Match Donation Starts Preserve in Caroline County, Central Virginia
In December 2009 Director Phil Sheridan donated his house and property to Meadowview to endow the operations side of the non-profit and launch the first preserve in Caroline County, Virginia. Phil had allowed the non-profit to use this property, free of charge, to get the non-profit started and the time had finally come to hand the property over to Meadowview so it owned a “brick and mortar” headquarters.
The appraised value of the house and property is $62,000. Meadowview is seeking match dona-tions to acquire an adjoining 3 acres with sphagnum bog (appraised value 20K), to establish the reserve account for the Joseph Pines Preserve (20K), and to provide money for repairs and improvements to the research station (22K). The house contains two bedrooms for intern or volunteer lodging, bathroom, of-fice, conference area, break room, and kitchen. The facility includes a complete botanical and research library, dissecting microscope, and is completely furnished. The well and plumbing system have been re-furbished to provide clean potable water. Cooling is provided by room air conditioners while the wood furnace heating system provides hot water for radiators and domestic use. A backup propane forced air heating system is also in place. Repair work is needed on the exterior siding of the Research Station and the old tin roof needs repainting or eventual replacement with a solar cell/metal roof. Interns, volunteers, and international visiting scientists have stayed at Meadowview house and we expect this trend to increase. Meadowview grounds include an extensive plant propagation bed system, two stocked tool sheds, and fully functional, climate controlled greenhouse.
A fifteen foot fee simple right-of-way connects Meadowview to the 3 acre parcel we need to ac-quire. The tract is characterized by mature loblolly pine and a hardwood understory on a sandy loam soil. A spring-fed sphagnum bog meanders through the property. Acquisition of this property provides an op-portunity for volunteers to be involved in local restoration work. Meadowview is on the Virginia Birding Trail and the addition of 3 acres would allow us to provide a path through the woods for bird watchers, po-tentially increasing support for the organization.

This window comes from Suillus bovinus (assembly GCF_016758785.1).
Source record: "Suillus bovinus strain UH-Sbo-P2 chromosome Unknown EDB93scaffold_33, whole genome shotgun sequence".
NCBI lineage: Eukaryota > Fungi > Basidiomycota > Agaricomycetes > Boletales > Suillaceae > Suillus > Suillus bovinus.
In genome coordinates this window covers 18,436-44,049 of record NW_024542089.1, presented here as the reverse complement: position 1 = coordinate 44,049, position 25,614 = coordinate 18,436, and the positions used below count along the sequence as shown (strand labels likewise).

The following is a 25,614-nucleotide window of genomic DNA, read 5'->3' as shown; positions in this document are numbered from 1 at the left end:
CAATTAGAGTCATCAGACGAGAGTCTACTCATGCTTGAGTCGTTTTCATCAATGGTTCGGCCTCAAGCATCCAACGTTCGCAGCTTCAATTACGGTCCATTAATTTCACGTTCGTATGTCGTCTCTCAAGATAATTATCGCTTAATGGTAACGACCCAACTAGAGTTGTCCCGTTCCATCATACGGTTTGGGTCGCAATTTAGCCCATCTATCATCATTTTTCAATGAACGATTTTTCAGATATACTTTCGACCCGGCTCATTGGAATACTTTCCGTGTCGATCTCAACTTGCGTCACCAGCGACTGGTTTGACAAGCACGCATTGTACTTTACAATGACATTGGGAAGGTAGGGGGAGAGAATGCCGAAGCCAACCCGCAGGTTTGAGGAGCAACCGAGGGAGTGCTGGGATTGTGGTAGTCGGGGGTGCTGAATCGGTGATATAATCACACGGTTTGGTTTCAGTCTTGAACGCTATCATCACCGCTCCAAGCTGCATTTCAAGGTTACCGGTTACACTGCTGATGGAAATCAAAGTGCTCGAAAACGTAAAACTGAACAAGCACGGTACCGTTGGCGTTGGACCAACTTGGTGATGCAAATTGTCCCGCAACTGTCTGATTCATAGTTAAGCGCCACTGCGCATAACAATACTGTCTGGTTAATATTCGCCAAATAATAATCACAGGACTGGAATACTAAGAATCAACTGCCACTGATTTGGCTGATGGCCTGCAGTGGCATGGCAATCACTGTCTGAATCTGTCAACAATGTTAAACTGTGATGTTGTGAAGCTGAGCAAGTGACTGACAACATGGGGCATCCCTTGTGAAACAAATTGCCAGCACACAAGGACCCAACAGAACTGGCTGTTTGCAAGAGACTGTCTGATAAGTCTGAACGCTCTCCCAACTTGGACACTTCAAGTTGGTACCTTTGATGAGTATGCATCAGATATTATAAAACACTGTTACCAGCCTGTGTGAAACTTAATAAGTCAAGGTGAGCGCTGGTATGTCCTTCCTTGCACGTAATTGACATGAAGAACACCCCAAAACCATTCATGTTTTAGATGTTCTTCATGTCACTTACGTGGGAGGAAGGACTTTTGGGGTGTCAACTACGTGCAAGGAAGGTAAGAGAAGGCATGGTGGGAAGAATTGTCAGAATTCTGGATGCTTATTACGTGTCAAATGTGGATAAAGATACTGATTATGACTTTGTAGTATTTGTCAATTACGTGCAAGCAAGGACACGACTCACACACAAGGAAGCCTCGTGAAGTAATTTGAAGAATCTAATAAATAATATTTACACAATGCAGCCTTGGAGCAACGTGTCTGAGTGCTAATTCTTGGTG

One of the tracts further back in the woods contains the northern most population of purple pitcher plant, Sarracenia purpurea, in Virginia. The bog is a rare gravel seepage bog and contained the state threatened New Jersey Rush, Juncus caesariensis. We expect that if we can acquire this bog and restore the site additional rare flora and fauna will be discovered. The pitcher plant population declined from 10 plants in 1990 to 4 plants in 2007. Meadowview intervened in 2007, with landowner permission, to clear a portion of the bog and prevent the extinction of these valuable pitcher plants. Even with that effort two small plants were lost to rot from ongoing succession. In 2009, one of the plants sent up a bloom which was bagged and hand-pollinated. One seed capsule was obtained and this material will be propagated and planted on the 3 acre sphagnum bog (if we can acquire the property) ensuring the preservation of the geno-type of the northern most pitcher plant population in Virginia.
Our long-term goal is to secure more extensive protection of the Meadow Creek watershed. The Bass tract (raw land) has been on the market for some time and the Hall tract (house and land) may become available. As we were writing this newsletter, the Gatewood tract of 13.93 acres came on the market for $110,000. The Gatewood tract is a critical piece of property since headwater springs feeding sphagnum bogs start on this land (the adjoining Latka properties are currently not for sale but may be in the future). The Moon tract includes a large restored colonial house, numerous work sheds, stage coach house, agricul-tural fields, and beautiful hardwood forest. The Moon house could serve as an excellent headquarters com-plete with pitcher plant art museum, botanical garden, heirloom crop cultivation on existing agricultural land, and repair shop. We have been curating a series of original and reproduction pitcher plant art. We also have the 21 x 52 foot glass/aluminum Janco greenhouse from historic Berclair Plantation in Freder-icksburg, VA in storage waiting for a suitable place to rebuild. We estimate the purchase of the Moon, Bass, Hall, and Gatewood properties will cost around $1,000,000. This is a stretch goal but we are going to start with baby steps by purchasing our first 3 acre preserve in Caroline County at $20,000. We’ve de-fined the vision now let’s turn it into reality! Please let interested people know about this important pre-serve plan in Central Virginia and what it can do for the preservation of the pitcher plants, their ecosystem, watershed protection, and public enjoyment.